‘You must not turn a blind eye to wrongdoing’ – SRA consults on new guidance for in-house lawyers

England and Wales solicitors’ regulator cites example of Post Office scandal in call for feedback on resources covering areas including reporting wrongdoing by an employer
Windsor, UK- Feb 10, 2020: Post Office Sign outside a post office in Windsor

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The Solicitors Regulation Authority (SRA) is calling for views on a suite of new resources it has developed to support the nearly 35,000 solicitors working in-house in England and Wales.  

The materials have been developed in conjunction with the regulator’s virtual in-house solicitor reference group and build on issues that arose from its 2023 thematic review of working in-house and wider feedback from in-house solicitors over the past year.

They include a new document aimed specifically at employers that outline a solicitor’s professional obligations and the benefits of employing a regulated professional. The resource is also designed to help solicitors establish a mutual understanding of what this means they can – and cannot – do for their employer.

Other newly published guidance covers areas such as handling internal investigations and reporting wrong-doing by an employer. Alongside the guidance, the SRA has published a number of case studies illustrating how it can be put into action.

The move comes against the backdrop of the Post Office scandal which saw 900 sub-postmasters and postmistresses prosecuted on the basis of information provided by its faulty Horizon accounting system and is regarded as the widest miscarriage of justice in UK history.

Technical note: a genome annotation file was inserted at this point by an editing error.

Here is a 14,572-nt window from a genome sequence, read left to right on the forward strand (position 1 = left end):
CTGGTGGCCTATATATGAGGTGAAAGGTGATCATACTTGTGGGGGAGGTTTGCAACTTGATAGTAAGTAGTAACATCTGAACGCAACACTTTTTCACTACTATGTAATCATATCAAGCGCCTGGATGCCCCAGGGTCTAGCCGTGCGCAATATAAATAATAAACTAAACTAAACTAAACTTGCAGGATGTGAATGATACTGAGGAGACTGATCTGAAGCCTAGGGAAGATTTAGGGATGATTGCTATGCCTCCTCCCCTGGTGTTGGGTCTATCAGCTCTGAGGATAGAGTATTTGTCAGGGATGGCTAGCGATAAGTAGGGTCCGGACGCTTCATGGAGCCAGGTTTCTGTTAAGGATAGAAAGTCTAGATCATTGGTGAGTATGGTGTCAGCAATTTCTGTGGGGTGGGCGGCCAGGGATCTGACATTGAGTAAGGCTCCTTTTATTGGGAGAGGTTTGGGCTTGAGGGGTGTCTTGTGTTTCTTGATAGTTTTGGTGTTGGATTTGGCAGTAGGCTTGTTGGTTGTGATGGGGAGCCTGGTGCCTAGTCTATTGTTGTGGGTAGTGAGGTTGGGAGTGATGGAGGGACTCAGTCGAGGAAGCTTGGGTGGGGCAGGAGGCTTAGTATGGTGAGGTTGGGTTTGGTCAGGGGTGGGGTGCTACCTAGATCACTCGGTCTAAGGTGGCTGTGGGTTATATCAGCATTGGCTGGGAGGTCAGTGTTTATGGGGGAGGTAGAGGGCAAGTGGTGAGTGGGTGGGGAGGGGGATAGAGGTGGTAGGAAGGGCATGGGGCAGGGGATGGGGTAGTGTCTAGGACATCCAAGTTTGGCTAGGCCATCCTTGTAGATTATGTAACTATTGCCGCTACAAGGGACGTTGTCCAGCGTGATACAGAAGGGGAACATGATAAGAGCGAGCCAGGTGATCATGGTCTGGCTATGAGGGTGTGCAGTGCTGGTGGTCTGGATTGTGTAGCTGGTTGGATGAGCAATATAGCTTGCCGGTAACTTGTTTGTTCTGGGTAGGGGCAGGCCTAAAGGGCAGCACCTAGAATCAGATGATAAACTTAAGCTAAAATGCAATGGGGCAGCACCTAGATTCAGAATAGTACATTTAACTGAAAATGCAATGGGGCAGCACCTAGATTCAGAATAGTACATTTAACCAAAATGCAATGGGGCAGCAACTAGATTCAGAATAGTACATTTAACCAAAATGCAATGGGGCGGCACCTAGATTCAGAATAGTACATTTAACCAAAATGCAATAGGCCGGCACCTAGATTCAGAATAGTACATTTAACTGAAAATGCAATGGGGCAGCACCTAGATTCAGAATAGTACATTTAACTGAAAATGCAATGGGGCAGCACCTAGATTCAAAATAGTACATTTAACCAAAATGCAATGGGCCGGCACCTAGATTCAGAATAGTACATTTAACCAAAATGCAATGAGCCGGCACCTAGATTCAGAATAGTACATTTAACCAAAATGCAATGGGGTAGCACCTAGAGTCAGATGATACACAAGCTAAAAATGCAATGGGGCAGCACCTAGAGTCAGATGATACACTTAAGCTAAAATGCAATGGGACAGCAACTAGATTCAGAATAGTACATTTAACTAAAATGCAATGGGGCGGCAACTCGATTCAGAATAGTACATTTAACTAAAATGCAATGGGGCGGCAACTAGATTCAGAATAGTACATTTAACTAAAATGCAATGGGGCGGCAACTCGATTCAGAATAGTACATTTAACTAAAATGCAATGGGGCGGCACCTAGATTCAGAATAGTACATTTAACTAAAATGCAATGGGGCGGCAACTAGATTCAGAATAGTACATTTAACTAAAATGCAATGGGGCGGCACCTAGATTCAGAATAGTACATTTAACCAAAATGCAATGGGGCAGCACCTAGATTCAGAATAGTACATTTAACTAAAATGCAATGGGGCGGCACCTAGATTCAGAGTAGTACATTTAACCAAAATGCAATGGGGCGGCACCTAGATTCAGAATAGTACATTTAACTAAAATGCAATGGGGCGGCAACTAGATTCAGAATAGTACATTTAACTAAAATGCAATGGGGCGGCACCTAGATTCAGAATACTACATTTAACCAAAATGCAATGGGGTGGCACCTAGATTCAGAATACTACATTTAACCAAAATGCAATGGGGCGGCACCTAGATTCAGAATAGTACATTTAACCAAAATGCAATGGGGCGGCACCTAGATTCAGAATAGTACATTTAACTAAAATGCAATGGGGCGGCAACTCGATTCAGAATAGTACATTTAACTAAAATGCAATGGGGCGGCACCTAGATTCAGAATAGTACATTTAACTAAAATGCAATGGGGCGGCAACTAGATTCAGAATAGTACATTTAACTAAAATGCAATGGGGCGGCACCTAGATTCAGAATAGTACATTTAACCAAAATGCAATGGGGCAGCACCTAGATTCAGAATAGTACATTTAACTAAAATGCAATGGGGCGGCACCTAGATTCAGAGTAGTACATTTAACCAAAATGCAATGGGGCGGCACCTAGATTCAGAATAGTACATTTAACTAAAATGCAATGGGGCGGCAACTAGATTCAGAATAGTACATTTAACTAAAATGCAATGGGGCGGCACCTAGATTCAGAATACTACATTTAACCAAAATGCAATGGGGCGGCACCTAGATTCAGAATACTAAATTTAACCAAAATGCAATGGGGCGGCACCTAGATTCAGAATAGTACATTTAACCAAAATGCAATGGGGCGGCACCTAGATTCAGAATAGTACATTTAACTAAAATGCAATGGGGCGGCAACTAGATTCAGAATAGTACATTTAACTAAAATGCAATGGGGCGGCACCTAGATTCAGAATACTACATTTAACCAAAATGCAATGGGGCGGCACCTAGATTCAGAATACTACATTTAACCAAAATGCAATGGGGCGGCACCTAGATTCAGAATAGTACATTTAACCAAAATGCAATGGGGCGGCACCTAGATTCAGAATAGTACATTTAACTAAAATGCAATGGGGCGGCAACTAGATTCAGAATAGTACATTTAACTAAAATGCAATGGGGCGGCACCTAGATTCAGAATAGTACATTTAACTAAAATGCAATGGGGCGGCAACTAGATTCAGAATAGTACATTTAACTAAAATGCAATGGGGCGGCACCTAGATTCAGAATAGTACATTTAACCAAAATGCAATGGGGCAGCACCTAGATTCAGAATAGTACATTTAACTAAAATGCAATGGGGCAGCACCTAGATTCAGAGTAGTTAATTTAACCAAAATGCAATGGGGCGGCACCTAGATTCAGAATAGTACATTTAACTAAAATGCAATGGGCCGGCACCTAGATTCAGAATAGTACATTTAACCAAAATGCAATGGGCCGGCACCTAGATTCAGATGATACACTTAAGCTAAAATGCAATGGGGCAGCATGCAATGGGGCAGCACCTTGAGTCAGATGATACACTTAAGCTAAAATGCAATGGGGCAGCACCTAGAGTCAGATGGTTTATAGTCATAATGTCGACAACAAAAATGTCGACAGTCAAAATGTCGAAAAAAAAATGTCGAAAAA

Juliet Oliver, general counsel at the SRA, said: “As well as ongoing feedback from those working in the sector, recent high-profile cases such as the Post Office case have really shone a light on the unique challenges and issues which in-house solicitors can encounter.

“We have been working closely with the in-house community over the past year to consider what support we can offer to address some of these challenges. We believe these resources will provide valuable support and guidance to in-house solicitors across a range of important issues. But to make sure this is the case, we want to take this opportunity to invite those working in the sector to give their input.”

The section on reporting wrongdoing recognises that it can be “more complex” for in-house lawyers to fulfil their regulatory obligations “since their client is, in most cases, their employer”.

However, it reminds corporate counsel they must uphold “the constitutional principle of the rule of law” and with “independence”, “honesty” and “integrity”.

It adds: “In order to meet your wider public interest obligations, you must not turn a blind eye to wrongdoing or be complicit in it.”

The documents are being published ahead of the regulator’s second annual in-house solicitors conference, which is being staged next week and will bring together more than 250 in-house practitioners. The materials are also being published on the SRA’s website, with feedback being invited by 19 April.

The number of in-house solicitors in England and Wales continues to grow year-on-year and now accounts for more than one-fifth of all practising solicitors, the regulator said.

Last month, Richard Moorhead, professor of law and professional ethics at the University of Exeter, told the Westminster Legal Policy Forum that lawyers were “at the heart” of the Post Office scandal and argued it had unearthed “broader cultural problems in the profession… symptomatic of how adversarial partisanship trumps justice repeatedly” leading to “excessive zeal” by practitioners on behalf of their clients.

He called on regulators to prioritise the policing of ethics in the wake of the scandal.

The draft guidance can be found here. Final copies of the new in-house resources will be published later this year. 

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